Nondiegetic music of the Doors in the scene waiting in Saigon Sound plays a significant part in all movies and one of the most interesting of all the sound techniques would be the use of music. In the movie Apocalypse Now, there is a double disc soundtrack with thirty tracks on it. The one song on there that has the most meaning would The Doors song “The End.” This song not only set the mood for the scene waiting in Saigon and the move as a whole but is also used to foreshadow the death of Coronal Kurtis. Mr.
Coppola, the director of the film, was a genius for picking this song to represent the movie. It not only fits the movie with the sounds of helicopter but the words alone have significant meaning to the movie. Along with it serving as a premise for the movie, Mr. Coppola plays with the viewer’s perception of dietetic sounds and music. The scene as a whole is a montage of overlapping dissolve sequence. It is set in Saigon but is more of a delusional state of mind of Willard, the main character.
We get a sense of the upcoming climatic part of the movie through the visions and music of the scene. The opening scene starts out with a dietetic sound of a helicopter passing in front of a jungle. We get the sense that the helicopter sounds that we will be hearing are going to be dietetic until Mr. Coppola brings in The Doors song “The End.” Which brings the sounds of the helicopter into the music. He uses the helicopter as a set up for the music ensemble that is forth coming. As the electric guitar starts to play a psychedelic tune with the sounds of the synthesized helicopter, you feel like you ” re in a somewhat delusional state of mind.
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As if your mind is being carried away by the music to a dreamlike place. The dirt in the scene is doing some mysterious dance to the beat making the jungle in the background seem somewhat fuzzy and dreamlike. The first minute of the song is used to set the viewers for the montages sequence that is coming up next in the scene. Its purpose is to make us feel delusional and somewhat drugged. The guitar solo and synthesized helicopter sounds then leads us into the world and mind of the main character, captain Willard. As the sequence moves along you hear the voice of Jim Morrison sing, ” This is the end Beautiful friend This is the end My only friend, the end,” to the flaming sights of war are seen at the edge of a jungle as napalm blows the jungle up to pieces.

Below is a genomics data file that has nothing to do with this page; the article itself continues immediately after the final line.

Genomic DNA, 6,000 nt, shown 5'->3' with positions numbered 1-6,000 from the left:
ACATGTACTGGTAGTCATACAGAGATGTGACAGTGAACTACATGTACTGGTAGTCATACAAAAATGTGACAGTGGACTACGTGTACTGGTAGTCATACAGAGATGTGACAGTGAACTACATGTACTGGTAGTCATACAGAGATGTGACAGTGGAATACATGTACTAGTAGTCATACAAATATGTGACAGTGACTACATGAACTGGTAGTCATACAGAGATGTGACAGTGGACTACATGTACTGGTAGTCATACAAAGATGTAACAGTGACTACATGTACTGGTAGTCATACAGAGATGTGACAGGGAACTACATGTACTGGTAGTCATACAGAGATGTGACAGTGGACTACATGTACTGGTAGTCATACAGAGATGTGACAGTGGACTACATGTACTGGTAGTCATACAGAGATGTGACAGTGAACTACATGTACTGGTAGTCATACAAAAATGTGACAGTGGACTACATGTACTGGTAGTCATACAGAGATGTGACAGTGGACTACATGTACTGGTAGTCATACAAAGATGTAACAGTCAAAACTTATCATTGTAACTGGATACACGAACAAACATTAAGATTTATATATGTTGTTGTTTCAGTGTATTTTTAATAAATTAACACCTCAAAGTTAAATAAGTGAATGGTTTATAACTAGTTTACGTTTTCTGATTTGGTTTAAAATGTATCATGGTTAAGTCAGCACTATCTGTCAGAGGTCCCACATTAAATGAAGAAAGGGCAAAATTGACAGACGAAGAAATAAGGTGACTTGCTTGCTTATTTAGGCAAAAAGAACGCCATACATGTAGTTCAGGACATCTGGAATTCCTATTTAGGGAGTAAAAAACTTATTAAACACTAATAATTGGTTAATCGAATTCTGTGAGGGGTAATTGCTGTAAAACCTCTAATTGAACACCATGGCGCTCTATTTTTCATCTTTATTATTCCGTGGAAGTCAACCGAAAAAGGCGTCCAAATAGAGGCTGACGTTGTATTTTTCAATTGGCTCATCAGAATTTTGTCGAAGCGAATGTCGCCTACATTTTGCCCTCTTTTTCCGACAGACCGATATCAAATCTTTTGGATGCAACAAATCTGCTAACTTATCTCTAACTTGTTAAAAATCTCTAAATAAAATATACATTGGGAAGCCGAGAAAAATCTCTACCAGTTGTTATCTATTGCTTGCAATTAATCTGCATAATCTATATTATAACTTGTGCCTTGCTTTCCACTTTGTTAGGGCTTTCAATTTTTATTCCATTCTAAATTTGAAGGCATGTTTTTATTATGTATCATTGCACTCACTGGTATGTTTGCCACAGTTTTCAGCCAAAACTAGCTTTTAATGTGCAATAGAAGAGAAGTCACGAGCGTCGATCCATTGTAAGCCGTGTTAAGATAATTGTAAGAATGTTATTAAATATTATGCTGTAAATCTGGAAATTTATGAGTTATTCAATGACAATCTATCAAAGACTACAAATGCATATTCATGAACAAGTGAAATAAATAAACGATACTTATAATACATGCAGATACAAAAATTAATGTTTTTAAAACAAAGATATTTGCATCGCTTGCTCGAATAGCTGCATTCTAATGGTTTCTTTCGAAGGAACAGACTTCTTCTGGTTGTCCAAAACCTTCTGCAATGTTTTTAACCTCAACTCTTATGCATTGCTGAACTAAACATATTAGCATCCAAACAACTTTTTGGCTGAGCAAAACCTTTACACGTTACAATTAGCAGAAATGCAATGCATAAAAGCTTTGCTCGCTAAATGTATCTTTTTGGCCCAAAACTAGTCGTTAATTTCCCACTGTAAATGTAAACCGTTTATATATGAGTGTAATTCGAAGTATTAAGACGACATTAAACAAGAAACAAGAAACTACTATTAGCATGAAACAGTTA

As the camera pans across the destruction left of the bomb, the song emphasizes the word the end. This music is used to bring a hallucinatory intensity to the movie. Without the song in the background all we would see is the destruction that the war had on the jungle. With the music we get more of feeling of the destruction that it had mentally, not only physically on Willard mind. We get the sense that Willard knows something that we as viewers don’t and is trying to forewarn us that something is going to end. The first spoken words of the song add the needed intensity to the sequence and the whole movie.
To let the viewers know that something is going to end. Whither it is the end of the war, or the end of a life. As we move into the montage sequence of shots, the music words are used to express what we are seeing on screen. Mr. Coppola uses the rest of the sequence to foreshadow what is going to happen at the end of the movie. This is the main function of the song in the movie, which is to get the viewers mind thinking about the end of the movie.